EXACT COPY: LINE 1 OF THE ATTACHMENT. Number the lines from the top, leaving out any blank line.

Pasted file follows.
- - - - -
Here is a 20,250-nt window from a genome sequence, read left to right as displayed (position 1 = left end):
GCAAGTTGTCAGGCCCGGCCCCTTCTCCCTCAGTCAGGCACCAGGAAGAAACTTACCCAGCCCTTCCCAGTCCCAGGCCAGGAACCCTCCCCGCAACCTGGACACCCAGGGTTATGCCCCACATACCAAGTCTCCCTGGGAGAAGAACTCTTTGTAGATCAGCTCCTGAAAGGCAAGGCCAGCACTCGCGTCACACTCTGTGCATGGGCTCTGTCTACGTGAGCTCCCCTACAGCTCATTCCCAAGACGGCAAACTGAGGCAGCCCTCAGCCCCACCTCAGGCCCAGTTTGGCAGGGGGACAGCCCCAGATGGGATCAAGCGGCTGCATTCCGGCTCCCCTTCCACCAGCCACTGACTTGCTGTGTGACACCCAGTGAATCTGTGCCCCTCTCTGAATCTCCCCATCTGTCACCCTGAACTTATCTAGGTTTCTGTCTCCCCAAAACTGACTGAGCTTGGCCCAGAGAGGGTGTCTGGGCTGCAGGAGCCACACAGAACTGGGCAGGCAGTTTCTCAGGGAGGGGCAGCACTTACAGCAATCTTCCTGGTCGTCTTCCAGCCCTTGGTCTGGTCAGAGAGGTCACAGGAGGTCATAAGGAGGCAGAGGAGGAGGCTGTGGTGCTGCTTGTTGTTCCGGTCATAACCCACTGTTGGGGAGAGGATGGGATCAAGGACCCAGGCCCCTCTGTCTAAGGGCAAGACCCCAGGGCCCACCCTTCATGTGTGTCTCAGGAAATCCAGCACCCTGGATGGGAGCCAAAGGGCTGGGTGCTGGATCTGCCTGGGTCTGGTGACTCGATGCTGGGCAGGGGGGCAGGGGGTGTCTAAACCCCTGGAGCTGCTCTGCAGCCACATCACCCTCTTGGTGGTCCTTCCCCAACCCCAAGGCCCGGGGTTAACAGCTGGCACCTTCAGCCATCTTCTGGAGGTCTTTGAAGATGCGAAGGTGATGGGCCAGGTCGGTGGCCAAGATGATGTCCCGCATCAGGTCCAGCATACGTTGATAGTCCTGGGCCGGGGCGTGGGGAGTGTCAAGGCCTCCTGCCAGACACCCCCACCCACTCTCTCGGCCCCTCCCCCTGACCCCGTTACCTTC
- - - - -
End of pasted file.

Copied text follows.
Here is a 20,250-nt window from a genome sequence, read left to right as displayed (position 1 = left end):